But despite these strides, many retailers are still playing catch-up in addressing the rapid fragmentation in media and tapping into the power of digital. With few exceptions, most are still addicted to the heady narcotic of promotional free-standing inserts, sinisterly delivered through rapidly dissolving print and newspaper media channels.
Take the particularly revealing case of retailers' stock in trade: younger, more free-spending consumers for whom shopping is a top priority. The media disconnect between consumption and share of ad expenditures for them is startling. According to data from Forrester and TNS Media Intelligence, as of 2006, print and newspapers made up only 10% of the Gen Y media diet -- yet commanded 41% of marketers' advertising expenses. By contrast, the web represented 36% of young people's media consumption, yet commanded only 6% of media spending.
FSI dependency is admittedly a hard habit to kick: Retail merchants and their suppliers have been hooked on them for ages, and circulars indeed do drive retail sales -- for now. But as with the waning influence of the 30-second spot, the incremental economic gains associated with circulars is in decline because fewer people -- especially younger people -- spend Sunday morning with a cup of coffee and the Sunday paper, a prime FSI distribution channel.
Make the shift
When you consider the impact this is already having with the next generation of buyers -- those Gen Y kids who account for a full quarter of the U.S. population and who influence $200 billion in annual spending -- it's imperative for retailers to shift spending from newspapers to digital channels to better meet these consumers where they live.
That said, what's the best way to accomplish this? You can't just advocate the "go-digital" advice without having a framework for getting there, especially given how fragmented digital media itself has become. To best "go digital," retailers should embrace a philosophy we call People-First Media: an idea-centric approach that focuses on engaging and connecting with consumers across channels and over time to earn their attention by creating relevant, valuable and motivating experiences. Rather than responding opportunistically to the latest emerging media fad, this approach takes rational and emotional consumer insight as its cornerstone and activates an insight-driven idea across the media landscape by understanding how each channel taps into three fundamental consumer behavioral drivers. We've captured them along three primary dimensions.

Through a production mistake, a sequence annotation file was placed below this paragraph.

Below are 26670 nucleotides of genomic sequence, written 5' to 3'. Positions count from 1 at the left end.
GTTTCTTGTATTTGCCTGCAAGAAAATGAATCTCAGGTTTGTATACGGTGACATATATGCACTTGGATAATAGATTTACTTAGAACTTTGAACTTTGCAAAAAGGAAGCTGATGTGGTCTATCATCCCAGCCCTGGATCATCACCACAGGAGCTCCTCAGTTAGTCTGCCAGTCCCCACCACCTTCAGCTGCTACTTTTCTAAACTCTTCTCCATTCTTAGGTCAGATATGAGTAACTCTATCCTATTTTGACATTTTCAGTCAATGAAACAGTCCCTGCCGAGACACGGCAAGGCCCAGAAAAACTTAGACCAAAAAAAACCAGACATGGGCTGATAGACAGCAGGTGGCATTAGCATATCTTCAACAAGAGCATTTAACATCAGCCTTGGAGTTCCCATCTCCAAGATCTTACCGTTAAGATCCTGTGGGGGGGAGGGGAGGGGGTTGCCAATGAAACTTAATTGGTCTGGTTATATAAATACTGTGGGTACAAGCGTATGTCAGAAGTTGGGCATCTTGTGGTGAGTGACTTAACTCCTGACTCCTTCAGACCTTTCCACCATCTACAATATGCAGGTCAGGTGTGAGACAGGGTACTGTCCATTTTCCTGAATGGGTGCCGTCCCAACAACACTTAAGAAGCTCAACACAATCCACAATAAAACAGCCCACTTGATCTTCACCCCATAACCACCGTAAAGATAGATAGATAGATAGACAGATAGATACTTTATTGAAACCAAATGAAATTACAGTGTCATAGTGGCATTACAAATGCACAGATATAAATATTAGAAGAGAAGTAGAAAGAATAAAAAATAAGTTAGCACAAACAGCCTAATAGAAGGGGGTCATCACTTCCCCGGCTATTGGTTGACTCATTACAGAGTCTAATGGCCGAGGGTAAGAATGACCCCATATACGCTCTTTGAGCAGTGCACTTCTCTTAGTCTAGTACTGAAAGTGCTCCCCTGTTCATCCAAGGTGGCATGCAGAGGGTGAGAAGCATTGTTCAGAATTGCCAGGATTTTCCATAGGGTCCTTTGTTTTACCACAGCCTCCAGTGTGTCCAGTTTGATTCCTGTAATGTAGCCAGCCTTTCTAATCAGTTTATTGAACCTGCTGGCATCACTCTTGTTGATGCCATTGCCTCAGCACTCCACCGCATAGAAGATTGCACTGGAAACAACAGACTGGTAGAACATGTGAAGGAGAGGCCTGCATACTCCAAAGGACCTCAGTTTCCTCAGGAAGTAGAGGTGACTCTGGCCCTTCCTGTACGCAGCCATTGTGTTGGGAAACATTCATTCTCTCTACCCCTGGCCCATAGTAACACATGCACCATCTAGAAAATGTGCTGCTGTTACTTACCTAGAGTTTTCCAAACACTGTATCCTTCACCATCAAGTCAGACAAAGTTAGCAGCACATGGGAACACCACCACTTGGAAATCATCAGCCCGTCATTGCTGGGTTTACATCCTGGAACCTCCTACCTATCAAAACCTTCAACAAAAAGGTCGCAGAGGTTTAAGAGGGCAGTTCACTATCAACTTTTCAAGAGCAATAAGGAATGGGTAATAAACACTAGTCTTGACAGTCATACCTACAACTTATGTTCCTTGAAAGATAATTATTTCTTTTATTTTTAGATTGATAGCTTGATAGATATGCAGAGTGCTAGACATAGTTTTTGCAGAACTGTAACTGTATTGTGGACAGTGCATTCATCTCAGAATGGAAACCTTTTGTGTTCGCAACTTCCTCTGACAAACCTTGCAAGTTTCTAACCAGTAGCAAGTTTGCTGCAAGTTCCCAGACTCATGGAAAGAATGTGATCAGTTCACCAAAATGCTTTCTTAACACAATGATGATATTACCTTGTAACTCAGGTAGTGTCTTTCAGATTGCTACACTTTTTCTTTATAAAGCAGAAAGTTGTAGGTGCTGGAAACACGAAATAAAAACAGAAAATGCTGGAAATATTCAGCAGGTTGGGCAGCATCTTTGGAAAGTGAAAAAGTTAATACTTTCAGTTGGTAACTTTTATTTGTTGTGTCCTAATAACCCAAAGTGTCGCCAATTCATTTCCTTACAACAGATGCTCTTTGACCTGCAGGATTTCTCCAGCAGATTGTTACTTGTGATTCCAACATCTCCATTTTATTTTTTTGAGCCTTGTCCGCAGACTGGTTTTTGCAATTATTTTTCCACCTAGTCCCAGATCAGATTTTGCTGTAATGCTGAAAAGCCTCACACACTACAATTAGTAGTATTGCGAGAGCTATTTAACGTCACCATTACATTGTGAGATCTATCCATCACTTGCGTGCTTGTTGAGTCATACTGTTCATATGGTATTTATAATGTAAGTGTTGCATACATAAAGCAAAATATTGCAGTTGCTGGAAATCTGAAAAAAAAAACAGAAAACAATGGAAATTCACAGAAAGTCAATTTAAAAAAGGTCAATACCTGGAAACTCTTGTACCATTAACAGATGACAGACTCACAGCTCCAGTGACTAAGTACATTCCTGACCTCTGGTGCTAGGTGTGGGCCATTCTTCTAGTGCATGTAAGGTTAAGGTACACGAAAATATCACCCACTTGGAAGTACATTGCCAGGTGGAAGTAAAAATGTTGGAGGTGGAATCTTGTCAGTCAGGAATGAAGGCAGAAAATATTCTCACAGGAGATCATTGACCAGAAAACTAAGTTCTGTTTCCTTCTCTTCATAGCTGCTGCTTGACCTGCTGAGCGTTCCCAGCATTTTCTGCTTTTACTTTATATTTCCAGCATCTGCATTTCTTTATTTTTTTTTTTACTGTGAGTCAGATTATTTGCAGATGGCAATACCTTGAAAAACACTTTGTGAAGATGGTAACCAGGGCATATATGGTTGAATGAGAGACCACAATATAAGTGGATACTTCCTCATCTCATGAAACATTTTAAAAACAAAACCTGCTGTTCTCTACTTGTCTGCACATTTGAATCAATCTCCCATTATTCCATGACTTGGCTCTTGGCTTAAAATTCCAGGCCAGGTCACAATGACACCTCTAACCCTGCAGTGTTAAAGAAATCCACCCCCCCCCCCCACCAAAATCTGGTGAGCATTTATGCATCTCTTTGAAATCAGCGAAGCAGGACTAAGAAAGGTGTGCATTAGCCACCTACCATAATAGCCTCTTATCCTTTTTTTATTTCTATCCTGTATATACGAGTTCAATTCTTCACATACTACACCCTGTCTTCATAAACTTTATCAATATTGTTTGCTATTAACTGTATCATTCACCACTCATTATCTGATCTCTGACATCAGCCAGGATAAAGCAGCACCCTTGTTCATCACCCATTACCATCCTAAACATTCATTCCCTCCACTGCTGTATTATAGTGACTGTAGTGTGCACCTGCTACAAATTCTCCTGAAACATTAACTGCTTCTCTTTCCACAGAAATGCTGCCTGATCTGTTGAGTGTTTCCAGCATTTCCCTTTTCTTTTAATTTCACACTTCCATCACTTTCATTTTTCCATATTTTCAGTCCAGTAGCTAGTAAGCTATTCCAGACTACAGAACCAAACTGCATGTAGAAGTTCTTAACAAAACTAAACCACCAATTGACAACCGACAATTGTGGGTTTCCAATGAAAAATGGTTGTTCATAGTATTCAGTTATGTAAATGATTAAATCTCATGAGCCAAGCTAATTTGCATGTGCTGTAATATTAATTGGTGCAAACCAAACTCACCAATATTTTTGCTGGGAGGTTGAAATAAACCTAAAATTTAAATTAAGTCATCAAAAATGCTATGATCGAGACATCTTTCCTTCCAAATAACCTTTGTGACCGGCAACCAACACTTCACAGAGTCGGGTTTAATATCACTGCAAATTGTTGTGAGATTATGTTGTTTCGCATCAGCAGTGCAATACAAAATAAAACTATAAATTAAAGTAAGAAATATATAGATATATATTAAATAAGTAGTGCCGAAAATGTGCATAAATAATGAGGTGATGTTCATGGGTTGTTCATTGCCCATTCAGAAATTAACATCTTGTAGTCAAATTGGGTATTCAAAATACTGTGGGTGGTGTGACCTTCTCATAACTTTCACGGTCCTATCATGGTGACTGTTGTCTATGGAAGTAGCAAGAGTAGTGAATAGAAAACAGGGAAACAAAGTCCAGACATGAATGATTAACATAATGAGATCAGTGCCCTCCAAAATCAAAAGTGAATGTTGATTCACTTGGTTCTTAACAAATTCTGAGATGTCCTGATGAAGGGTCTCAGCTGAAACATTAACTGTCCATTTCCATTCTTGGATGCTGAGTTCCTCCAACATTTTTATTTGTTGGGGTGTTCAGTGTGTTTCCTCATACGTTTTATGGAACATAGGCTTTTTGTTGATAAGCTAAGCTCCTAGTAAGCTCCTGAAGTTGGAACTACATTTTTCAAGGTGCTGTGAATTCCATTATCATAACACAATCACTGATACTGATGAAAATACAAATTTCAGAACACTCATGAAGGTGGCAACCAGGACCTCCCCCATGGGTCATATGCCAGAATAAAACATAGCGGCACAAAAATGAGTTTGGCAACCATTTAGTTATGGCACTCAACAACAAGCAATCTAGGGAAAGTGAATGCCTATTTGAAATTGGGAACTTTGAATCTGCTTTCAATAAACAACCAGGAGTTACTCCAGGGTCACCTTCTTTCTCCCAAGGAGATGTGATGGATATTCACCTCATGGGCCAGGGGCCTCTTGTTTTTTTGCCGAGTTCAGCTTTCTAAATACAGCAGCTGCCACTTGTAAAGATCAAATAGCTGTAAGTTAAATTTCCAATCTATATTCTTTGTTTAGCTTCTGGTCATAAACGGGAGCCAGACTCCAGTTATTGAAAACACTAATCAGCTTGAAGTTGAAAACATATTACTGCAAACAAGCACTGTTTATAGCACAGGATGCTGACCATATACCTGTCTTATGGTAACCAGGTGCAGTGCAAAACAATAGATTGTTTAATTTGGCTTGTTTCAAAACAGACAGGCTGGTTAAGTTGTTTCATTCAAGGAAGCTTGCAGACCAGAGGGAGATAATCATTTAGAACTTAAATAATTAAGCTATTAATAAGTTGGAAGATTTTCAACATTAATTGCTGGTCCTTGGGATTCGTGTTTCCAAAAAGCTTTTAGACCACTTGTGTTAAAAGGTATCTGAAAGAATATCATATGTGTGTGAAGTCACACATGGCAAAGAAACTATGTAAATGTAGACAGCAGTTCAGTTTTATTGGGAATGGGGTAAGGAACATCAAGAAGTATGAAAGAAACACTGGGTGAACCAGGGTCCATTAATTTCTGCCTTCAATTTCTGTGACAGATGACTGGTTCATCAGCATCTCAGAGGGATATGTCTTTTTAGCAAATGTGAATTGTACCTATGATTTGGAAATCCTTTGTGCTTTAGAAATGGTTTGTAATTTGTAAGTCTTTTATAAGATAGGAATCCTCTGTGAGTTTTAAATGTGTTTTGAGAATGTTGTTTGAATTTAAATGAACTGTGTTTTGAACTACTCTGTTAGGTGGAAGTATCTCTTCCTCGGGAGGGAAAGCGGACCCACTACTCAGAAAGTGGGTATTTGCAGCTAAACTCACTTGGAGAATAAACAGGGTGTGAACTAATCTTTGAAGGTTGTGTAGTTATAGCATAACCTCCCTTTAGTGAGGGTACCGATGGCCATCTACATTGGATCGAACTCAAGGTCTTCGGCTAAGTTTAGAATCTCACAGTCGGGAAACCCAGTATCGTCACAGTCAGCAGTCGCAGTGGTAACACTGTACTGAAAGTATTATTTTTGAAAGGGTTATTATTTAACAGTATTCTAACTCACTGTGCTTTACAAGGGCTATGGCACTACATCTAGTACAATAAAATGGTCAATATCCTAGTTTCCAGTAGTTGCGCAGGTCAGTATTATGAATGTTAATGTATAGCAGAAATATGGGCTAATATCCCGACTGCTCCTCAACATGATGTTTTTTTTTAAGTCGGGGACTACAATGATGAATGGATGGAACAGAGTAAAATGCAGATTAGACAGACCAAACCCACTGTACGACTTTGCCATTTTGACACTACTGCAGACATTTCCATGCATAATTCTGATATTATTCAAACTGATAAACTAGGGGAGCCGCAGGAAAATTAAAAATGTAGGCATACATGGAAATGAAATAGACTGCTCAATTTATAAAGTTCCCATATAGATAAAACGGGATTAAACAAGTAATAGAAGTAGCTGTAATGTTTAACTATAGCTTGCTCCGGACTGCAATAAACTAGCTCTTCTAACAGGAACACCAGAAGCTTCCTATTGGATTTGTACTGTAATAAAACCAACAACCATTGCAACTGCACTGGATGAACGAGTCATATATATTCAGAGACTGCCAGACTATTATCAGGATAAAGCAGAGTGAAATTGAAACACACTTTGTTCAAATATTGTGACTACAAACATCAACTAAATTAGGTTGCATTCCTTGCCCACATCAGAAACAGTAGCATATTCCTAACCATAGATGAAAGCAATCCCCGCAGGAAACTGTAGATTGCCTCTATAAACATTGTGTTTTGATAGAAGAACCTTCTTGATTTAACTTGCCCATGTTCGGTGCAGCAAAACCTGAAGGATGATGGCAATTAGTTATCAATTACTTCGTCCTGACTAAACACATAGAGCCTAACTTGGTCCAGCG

This framework is resilient in the face of next-generation emerging media: The trends around filter widgetization still fit within the category of personalization; meme trackers and metaverses align with socialization; distributed brand experiences and content channels are new incarnations of publicizing.
By reallocating marketing spending to better align with consumption habits -- which implies weaning yourself off an over-reliance on print-based FSI promotional tactics -- and embracing the idea-centric framework outlined above, retailers can more effectively respond to the seismic shifts unfolding in the media landscape, setting a new standard for the ways in which their brands connect with consumers.
Steps for going digitalAn idea-centric approach that focuses on engaging and connecting with consumers across channels over time to earn their attention
|This reflects the need today's consumers have to filter and customize content and experiences based on their unique predispositions -- for example, RSS feeds and start pages -- as well as to access content and experiences when and where they desire (mobile, search and other time/place-shifting mechanisms such as video on demand and podcasts).|
Illustrations 1 & 2 by Tom Nullens
|This captures the interest in community, sharing and collaboration (social networking, blogs, viral activity and gaming).|
|This recognizes the importance of information and entertainment distribution through wider-reach brand sites and portals and their integration with traditional offline media channels such as broadcast TV.|
Torrence Boone is president of Digitas, Boston, and helps lead the agency's Retail and consumer package-goods practice areas.